“It was cool, I play for the love of the game more than anything,” he said. “Money is just secondary and it was cool. I guess it kind of showed that I got better from high school like I said I was going to. But at the end of the day, the draft is the draft and now it’s time to go to work and work my way through the minors and hopefully get a chance to play with the Reds at the big league level.”

McLain said he hasn’t thought much about what he might purchase.

“No, I haven’t looked into anything,” McLain said. “I’ve got a car right now I’m happy with, but no, I haven’t really looked into much. I haven’t really thought about that too much.”

It all seemed to work out just right for McLain, who turned down a $2.6 million offer from the Arizona Diamondbacks when he was drafted out of high school in the first round as the 25th overall pick in 2018. He opted to honor his commitment to UCLA and play for the Bruins. McLain indicated that he’s grateful to the UCLA coaches, including head coach John Savage.

“The coaches at UCLA …. are second to none, they got the best program in the country,” he said. “Nick (his brother, also from Beckman) is going there, I’m really excited for him and I got better every year. No matter what, they were always there for me on and off the field and I couldn’t have done it without them.”

McLain said he was also grateful to Beckman head coach Kevin Lavalle for helping him along the way.

“Coach Lavalle set me up for UCLA,” he said. “I got a lot better there from my freshman to my senior year with Coach Lavalle and the rest of the coaches supporting me trying to get me better on the field and move me from second base to shortstop and that’s where I really learned how to play shortstop was with Coach Lavalle. That’s really where it all started and from there I just tried to get a little bit better every single day and every single week and continue to build on my past and hopefully end up in the Major Leagues one day for a while.”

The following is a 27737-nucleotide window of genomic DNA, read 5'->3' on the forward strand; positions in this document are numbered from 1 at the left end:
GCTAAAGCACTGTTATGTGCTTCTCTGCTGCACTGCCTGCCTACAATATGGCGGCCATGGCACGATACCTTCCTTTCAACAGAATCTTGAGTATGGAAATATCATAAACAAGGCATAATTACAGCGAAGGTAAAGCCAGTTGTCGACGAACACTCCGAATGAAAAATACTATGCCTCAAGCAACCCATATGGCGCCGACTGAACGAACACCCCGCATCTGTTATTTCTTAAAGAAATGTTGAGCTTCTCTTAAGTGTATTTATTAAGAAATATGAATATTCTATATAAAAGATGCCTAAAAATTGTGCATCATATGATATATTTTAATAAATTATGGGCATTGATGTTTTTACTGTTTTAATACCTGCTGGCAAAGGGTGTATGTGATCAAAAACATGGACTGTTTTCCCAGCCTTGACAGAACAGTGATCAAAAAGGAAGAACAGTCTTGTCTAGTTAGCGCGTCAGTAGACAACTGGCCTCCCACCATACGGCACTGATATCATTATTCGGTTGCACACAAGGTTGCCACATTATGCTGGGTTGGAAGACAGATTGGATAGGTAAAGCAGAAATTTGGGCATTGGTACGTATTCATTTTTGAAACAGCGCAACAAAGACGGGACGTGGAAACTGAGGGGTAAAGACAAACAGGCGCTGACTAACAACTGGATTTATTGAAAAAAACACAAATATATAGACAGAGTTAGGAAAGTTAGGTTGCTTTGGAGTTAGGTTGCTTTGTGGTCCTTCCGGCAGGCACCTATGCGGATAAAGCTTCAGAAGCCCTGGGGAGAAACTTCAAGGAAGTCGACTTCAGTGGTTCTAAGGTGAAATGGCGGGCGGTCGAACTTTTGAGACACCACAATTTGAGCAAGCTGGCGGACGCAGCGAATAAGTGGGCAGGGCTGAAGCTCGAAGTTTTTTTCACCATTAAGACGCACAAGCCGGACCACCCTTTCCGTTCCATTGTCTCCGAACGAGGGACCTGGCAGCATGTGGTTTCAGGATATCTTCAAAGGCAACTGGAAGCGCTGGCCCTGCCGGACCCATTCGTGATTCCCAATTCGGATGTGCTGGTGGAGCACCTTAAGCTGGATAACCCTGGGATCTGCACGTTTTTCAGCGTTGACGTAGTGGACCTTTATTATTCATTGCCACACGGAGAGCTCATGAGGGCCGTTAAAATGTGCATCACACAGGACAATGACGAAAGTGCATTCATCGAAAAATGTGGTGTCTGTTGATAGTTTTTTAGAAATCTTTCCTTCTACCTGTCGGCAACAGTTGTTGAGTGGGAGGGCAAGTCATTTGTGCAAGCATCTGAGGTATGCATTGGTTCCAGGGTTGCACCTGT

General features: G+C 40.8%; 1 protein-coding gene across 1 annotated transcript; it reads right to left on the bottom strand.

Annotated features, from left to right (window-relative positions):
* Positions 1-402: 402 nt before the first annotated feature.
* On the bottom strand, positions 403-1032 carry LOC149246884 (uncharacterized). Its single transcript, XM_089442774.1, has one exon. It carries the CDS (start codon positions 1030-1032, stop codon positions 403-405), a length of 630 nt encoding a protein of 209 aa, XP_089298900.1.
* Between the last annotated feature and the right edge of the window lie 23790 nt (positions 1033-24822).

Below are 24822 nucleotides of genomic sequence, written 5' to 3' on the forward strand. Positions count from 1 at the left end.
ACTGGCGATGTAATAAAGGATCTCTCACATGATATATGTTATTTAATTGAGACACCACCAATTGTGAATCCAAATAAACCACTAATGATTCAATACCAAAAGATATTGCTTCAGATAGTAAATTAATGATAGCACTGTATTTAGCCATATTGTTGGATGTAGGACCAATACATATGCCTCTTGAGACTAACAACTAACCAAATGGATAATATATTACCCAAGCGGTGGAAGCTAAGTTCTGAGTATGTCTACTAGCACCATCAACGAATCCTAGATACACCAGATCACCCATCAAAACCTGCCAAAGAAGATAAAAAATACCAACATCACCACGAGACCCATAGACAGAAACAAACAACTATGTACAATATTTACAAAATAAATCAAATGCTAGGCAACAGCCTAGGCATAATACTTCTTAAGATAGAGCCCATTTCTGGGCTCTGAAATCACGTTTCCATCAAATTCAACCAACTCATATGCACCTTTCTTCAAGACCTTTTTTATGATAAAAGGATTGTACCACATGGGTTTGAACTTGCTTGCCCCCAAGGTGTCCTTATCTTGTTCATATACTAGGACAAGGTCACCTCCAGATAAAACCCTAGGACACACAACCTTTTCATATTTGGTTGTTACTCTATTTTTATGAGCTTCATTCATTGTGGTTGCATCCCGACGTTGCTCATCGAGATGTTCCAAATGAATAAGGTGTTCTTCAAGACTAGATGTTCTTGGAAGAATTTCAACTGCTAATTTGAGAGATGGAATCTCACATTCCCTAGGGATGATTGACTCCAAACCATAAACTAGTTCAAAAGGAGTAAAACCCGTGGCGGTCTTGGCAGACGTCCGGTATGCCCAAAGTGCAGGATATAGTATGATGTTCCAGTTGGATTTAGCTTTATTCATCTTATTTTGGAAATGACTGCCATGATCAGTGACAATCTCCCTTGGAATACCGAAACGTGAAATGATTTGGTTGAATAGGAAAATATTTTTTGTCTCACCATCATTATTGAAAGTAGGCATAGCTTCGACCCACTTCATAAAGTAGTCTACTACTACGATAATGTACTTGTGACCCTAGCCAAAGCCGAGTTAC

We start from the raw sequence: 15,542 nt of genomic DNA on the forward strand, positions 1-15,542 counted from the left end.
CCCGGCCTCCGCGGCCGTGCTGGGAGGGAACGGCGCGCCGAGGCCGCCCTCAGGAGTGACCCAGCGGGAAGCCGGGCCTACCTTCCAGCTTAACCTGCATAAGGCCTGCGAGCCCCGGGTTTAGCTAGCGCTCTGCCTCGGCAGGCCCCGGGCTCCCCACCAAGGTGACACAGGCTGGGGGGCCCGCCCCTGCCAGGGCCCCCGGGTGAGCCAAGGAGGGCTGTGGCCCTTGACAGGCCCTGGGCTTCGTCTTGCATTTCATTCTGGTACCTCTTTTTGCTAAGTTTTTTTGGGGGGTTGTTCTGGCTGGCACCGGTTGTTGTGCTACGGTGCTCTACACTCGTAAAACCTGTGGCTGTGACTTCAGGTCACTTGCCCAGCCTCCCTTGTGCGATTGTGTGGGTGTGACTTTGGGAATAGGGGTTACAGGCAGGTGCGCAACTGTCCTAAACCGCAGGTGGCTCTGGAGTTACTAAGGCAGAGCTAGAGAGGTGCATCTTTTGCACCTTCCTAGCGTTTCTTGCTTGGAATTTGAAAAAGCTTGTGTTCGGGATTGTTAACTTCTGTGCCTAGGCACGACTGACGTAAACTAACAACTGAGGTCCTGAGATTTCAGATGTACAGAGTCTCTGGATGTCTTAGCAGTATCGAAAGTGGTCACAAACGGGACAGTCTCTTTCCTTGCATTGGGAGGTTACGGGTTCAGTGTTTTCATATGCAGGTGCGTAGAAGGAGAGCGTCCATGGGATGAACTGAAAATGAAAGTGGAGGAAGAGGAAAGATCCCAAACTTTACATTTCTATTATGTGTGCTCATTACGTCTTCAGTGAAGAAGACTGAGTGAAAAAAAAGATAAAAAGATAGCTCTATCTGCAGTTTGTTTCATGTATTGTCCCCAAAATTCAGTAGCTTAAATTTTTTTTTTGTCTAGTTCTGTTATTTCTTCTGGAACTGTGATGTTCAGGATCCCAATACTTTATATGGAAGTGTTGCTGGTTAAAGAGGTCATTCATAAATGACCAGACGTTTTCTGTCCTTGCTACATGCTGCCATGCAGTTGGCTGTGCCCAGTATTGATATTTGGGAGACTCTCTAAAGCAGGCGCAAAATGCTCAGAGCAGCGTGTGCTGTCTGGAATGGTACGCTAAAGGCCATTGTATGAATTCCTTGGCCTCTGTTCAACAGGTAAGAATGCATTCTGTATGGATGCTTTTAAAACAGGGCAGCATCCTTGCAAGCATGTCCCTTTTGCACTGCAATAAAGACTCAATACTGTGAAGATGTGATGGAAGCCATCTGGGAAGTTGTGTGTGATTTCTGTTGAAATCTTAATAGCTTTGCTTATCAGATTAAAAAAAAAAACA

The process is under way as McLain works out with other players who were drafted by the Reds in the team’s minor league headquarters in Goodyear, Ariz. The players, who stay in an apartment complex, work out six days a week with Sunday’s off.

McLain said he was happy to get back out on the baseball field.

“It’s hot out here, but it’s better hot than cold honestly,” he said. “We get there about 1, eat lunch and then go through a practice around 3 and end at about 6:30 or 7 and then lift after, so it’s a full day for sure. It was a lot of fun. I got to meet with all the other draft picks, they’ve been out here for a little longer than me, but they’re a good group of guys and I’m looking forward to getting to know them further on and off the field.”

McLain said there is no timetable for him to reach the Major Leagues to play for the Reds.

“Whenever I’m ready, hopefully as soon as possible,” he said. “But there are steps you got to take. I’ve got a long ways to go. I got to get better but as soon as they think I’m ready, they’re going to put me there, I hope. I hope as soon as possible. You just try and get better and then once you’re good enough, they will put you up.”

McLain has already thought about his goals should he fulfill his dreams of reaching the Majors.

“Obviously, win a World Series and be the best teammate and best player I can be,” he said. “If I become the best version of myself, I’m going to reach my full potential and that’s all I can really ask for is to go out there every day and work as hard as I can get a little bit better and do it the next day and then eventually, all those accolades are going to come secondary. But more than anything, I want to win a World Series.”

McLain started thinking about being a Major League player around the age of 8. Many other youngsters have similar dreams.

“Just keep working, take it day to day, have fun more importantly than anything,” McLain said when asked about his advice for youngsters. “That’s something that my parents have always instilled in me from day one is to always have fun and never take stuff too seriously and work hard.”

McLain also had a message for those who have supported him along the way.

“Thank you, I’m pumped to get this journey started,” he said.

—Tim Burt, OC Sports Zone;